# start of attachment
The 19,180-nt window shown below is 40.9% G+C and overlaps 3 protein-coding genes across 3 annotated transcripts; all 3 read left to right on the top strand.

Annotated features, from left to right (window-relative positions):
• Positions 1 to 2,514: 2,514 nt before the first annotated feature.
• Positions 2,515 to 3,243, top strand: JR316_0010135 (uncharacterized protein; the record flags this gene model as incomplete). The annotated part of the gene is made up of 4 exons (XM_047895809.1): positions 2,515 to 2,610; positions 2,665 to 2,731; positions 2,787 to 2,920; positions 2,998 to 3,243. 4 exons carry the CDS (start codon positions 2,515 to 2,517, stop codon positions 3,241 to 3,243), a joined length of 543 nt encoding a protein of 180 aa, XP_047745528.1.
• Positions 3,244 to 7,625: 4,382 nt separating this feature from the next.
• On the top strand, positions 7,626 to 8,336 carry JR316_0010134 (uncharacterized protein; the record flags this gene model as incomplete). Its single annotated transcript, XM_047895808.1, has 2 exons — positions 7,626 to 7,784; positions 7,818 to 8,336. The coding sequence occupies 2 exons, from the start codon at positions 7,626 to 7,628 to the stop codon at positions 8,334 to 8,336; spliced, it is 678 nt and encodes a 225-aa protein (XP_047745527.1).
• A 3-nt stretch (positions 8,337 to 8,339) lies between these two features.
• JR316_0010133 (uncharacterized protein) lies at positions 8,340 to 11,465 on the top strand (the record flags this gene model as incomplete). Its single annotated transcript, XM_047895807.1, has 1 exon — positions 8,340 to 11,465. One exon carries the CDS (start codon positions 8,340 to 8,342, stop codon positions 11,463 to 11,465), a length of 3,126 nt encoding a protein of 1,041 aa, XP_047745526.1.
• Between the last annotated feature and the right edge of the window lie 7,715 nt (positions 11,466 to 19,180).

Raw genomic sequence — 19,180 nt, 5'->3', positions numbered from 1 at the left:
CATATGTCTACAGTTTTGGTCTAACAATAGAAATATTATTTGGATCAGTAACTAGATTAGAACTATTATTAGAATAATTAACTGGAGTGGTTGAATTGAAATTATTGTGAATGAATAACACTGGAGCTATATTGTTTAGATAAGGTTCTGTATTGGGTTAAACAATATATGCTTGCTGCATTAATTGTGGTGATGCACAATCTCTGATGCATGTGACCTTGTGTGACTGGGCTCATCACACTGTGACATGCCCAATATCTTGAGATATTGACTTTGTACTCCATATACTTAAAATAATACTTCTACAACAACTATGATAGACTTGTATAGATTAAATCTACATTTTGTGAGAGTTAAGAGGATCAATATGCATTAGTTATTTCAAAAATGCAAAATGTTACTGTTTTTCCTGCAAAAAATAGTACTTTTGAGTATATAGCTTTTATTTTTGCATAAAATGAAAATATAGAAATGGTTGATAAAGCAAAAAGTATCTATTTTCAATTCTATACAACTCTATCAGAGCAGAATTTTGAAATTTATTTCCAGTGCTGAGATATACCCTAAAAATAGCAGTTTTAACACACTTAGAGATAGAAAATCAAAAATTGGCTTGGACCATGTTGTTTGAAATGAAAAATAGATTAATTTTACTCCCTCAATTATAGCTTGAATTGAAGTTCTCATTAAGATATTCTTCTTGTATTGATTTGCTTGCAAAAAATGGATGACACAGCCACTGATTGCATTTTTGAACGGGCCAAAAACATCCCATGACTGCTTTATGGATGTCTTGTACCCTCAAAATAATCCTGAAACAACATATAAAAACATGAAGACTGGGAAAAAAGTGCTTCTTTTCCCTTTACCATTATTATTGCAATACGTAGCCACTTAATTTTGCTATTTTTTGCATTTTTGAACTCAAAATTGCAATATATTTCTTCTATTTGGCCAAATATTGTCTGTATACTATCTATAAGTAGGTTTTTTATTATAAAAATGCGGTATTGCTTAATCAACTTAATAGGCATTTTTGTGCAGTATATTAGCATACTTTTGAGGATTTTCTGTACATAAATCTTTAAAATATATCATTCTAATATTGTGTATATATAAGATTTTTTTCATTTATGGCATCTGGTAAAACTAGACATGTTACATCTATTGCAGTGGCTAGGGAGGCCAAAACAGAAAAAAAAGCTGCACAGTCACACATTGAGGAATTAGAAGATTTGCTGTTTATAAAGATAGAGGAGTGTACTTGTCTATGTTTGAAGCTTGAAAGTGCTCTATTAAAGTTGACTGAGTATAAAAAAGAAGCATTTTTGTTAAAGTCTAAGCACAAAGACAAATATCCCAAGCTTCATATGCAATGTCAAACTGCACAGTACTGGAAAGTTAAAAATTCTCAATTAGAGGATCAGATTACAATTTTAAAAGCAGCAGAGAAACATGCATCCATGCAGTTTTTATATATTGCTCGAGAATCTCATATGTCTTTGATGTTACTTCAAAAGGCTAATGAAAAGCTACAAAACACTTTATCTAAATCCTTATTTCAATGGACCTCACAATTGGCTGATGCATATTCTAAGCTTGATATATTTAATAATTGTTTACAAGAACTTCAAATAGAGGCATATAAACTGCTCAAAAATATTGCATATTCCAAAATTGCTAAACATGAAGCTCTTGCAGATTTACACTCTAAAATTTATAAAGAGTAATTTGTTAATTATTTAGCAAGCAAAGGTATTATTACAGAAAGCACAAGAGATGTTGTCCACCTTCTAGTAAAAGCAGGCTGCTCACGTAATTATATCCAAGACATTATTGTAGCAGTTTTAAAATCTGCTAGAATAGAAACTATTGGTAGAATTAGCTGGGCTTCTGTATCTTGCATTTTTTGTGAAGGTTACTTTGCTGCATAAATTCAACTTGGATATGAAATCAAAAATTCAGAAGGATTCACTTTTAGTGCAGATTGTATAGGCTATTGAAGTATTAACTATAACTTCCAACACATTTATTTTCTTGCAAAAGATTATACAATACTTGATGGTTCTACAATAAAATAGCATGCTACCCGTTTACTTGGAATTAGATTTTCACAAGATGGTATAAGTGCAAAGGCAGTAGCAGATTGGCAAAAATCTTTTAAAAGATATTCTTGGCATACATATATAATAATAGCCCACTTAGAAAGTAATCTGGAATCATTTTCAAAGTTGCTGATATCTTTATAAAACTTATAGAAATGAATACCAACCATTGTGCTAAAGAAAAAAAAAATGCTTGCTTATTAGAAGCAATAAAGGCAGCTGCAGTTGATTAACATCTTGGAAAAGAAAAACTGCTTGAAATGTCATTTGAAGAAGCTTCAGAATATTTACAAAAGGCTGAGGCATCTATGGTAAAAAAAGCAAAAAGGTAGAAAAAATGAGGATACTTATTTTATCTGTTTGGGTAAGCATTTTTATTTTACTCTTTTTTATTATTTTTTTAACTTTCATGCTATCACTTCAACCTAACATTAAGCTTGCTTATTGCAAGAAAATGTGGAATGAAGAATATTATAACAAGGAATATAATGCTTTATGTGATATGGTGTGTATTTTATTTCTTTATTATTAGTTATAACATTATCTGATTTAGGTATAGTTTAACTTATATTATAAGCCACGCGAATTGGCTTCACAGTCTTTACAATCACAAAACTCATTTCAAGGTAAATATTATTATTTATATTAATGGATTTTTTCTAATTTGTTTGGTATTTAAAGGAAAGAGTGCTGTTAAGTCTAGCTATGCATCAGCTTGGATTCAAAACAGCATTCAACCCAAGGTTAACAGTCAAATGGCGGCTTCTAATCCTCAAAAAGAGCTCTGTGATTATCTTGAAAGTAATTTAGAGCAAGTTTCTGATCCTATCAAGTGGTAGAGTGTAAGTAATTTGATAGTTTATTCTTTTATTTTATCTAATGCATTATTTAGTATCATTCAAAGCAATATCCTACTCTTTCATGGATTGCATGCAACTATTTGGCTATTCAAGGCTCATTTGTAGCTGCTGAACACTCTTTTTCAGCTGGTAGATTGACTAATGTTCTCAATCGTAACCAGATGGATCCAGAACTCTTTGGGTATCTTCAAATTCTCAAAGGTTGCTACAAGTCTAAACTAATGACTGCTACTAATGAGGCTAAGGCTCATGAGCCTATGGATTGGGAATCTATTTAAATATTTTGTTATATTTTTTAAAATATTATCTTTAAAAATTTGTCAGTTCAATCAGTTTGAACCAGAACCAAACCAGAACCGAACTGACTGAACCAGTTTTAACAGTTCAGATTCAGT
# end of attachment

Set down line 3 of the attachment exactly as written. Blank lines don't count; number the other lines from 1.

• Positions 1 to 2,514: 2,514 nt before the first annotated feature.